In Search of Respect

Gabrielle Watson’s first book, Respect and Criminal Justice, has been published by Oxford University Press.

Gabrielle Watson is the Shaw Foundation Fellow in Law at Lincoln College, Oxford. She was formerly a Leverhulme Early Career Fellow in the Faculty of Law and Postdoctoral Research Fellow in Law at Christ Church, Oxford. She works on topics at the intersection of criminal law, criminal justice, and jurisprudence.

My first book, Respect and Criminal Justice, was published in 2020 by Oxford University Press. It is the newest addition to the Clarendon Studies in Criminology series: the successor to the Cambridge Studies in Criminology series, inaugurated by Sir Leon Radzinowicz—the ‘founding father’ of British criminology—and JWC Turner 80 years ago.

The book offers the first academic study of ‘respect’ in criminal justice in England and Wales, where the value is elusive but of persisting significance. Its publication is especially timely in this political moment, as we reflect on the stark, seemingly intractable problems of police misconduct and deep structural racism, as well as the ongoing threat of COVID-19 and viral contagion in our prisons. Part of the push for criminal justice reform must involve the simple act of listening, followed by the search for robust theoretical ideas with which to frame the debate. In this piece, I reflect on the role and value of respect in prisons.

Owing to some sustained—but ultimately unsuccessful—reform efforts in recent decades, prisons regularly appeal to the word ‘respect’, proclaiming it as a core value in official discourse. Yet, on closer examination, the modern prison’s relationship to respect is not as clear-cut as institutional documentation would have us believe.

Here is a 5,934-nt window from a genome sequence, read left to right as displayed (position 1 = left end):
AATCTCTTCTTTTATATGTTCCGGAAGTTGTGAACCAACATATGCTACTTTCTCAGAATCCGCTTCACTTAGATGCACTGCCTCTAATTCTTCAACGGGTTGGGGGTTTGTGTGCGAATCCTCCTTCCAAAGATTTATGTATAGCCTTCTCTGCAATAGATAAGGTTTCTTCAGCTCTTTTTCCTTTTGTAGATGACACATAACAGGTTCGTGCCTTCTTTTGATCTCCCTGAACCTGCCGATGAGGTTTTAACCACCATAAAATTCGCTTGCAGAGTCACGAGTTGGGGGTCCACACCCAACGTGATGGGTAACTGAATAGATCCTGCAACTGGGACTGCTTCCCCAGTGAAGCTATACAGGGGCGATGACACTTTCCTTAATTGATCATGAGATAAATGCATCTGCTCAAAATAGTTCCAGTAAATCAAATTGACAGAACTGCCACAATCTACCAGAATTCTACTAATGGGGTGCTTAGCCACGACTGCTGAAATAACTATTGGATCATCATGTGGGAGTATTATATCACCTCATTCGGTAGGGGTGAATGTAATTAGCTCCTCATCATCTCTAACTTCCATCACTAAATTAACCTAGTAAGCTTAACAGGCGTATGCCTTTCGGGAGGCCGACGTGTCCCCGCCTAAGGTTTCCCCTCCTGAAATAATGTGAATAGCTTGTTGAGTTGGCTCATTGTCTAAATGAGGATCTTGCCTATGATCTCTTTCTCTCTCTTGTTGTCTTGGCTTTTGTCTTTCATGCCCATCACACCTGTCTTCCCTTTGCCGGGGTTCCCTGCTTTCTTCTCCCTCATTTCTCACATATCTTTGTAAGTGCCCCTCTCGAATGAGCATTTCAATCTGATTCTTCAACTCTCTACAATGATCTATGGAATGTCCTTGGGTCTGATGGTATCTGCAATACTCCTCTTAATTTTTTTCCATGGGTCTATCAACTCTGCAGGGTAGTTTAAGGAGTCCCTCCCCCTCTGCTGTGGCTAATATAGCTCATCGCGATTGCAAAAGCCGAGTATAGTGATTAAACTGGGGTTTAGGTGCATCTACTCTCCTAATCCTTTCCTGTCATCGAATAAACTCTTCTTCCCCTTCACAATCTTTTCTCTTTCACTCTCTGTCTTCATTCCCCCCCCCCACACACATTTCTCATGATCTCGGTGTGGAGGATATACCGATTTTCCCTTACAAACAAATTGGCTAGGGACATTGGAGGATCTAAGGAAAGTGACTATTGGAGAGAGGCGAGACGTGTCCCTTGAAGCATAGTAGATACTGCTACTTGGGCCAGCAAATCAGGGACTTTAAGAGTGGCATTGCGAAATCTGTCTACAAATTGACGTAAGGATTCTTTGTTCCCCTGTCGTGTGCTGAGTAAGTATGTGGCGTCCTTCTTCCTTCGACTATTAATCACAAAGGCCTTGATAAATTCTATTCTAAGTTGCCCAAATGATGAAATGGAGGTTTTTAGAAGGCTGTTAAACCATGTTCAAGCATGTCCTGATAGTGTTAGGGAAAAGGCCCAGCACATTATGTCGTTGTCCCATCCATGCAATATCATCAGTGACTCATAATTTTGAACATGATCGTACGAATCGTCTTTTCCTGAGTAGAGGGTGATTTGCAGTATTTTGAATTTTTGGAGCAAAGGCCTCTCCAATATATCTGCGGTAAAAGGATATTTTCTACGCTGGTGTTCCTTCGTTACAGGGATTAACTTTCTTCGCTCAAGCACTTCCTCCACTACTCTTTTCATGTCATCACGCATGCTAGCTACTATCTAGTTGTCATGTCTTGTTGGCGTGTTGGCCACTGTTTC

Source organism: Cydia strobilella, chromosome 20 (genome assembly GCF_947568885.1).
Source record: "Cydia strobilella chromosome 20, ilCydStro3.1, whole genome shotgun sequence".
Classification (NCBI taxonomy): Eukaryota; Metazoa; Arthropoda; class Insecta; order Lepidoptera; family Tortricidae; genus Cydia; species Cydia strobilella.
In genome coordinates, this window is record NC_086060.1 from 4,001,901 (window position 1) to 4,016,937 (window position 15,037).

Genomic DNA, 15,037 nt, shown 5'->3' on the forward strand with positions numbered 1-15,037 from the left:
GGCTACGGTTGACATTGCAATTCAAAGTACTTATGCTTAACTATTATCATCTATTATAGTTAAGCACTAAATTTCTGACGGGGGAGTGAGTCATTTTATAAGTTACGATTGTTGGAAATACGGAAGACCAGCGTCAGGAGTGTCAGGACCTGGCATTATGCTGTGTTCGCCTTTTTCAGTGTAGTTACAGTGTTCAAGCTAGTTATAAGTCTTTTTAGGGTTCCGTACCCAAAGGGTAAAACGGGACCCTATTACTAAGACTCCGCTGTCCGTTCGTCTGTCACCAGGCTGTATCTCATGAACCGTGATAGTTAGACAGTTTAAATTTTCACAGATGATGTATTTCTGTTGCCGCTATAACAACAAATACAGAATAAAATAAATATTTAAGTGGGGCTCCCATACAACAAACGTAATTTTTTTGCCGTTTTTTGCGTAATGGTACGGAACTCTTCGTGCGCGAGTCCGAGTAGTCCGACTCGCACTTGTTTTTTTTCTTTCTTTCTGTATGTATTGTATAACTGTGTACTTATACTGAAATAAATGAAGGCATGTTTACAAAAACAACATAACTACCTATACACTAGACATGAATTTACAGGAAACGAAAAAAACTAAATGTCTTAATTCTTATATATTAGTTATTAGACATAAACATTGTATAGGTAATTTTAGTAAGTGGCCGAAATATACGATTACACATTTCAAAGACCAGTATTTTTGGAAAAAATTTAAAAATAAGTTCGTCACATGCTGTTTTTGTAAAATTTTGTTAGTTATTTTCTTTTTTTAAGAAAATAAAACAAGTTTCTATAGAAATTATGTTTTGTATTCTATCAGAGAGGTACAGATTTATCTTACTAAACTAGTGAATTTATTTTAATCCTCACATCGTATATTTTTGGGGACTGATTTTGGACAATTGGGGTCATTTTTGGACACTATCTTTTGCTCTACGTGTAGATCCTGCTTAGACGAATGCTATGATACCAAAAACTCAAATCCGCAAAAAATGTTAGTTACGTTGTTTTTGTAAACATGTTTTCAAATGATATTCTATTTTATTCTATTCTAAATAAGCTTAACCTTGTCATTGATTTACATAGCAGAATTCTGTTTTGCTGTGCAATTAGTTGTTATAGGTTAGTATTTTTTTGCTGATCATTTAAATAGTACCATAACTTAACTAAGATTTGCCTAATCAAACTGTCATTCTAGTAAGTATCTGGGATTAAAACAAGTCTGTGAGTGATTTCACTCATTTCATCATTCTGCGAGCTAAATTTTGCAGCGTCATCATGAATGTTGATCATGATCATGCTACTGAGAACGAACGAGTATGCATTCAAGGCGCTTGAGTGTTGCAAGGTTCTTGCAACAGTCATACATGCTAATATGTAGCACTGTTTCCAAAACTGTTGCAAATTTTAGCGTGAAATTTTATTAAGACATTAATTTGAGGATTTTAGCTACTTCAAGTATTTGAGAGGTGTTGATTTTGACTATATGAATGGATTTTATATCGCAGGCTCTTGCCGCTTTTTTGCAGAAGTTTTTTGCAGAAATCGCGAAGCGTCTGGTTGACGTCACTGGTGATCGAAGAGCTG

In prisons, respect is a mere slogan. The real value and potential of respect as a critical and regulative ideal has been diminished by the tendency to treat it as peripheral to practical concerns such as target setting, the maintenance of order, and deterrence.

What is respect?

The book begins by attending to the deceptively simple question: what is respect? It turns first to philosophy with its rich Kantian literature on the issue, and its core claim that every human being has a claim to respect no matter what: respect need not be negotiated and cannot be forfeited. But contemporary philosophical accounts complicate matters by identifying respect in a number of ways: as a mode of behaviour, a form of treatment, a kind of valuing, a type of attention, a motive, an attitude, a feeling, a tribute, a principle, a duty, an entitlement, and a moral virtue.

If philosophers cannot agree, it should come as no surprise that prisons in England and Wales—notoriously pragmatic in their approach—have glossed over the meaning of respect. Yet empty appeals to respect distort as much as they communicate. When there is a lack of specificity in understanding and giving effect to respect, it does much to magnify the status inequalities that have come to define imprisonment. It also shows scant regard for the fact that respect—or lack thereof—tends to be felt more keenly by ethnic minority groups and those whose sense of belonging and social possibility in society are precarious.

As part of a reform agenda for the 2020s, prisons must be explicit in their definition of respect if they are to proceed according to—let alone realise—the value. My book offers some suggestions: among them, the idea that respect is both an act and an attitude, that it is ideally reciprocal, that it occurs at both the individual and the institutional level, and is the primary means by which to acknowledge an individual’s intrinsic worth.

Unsavoury punishment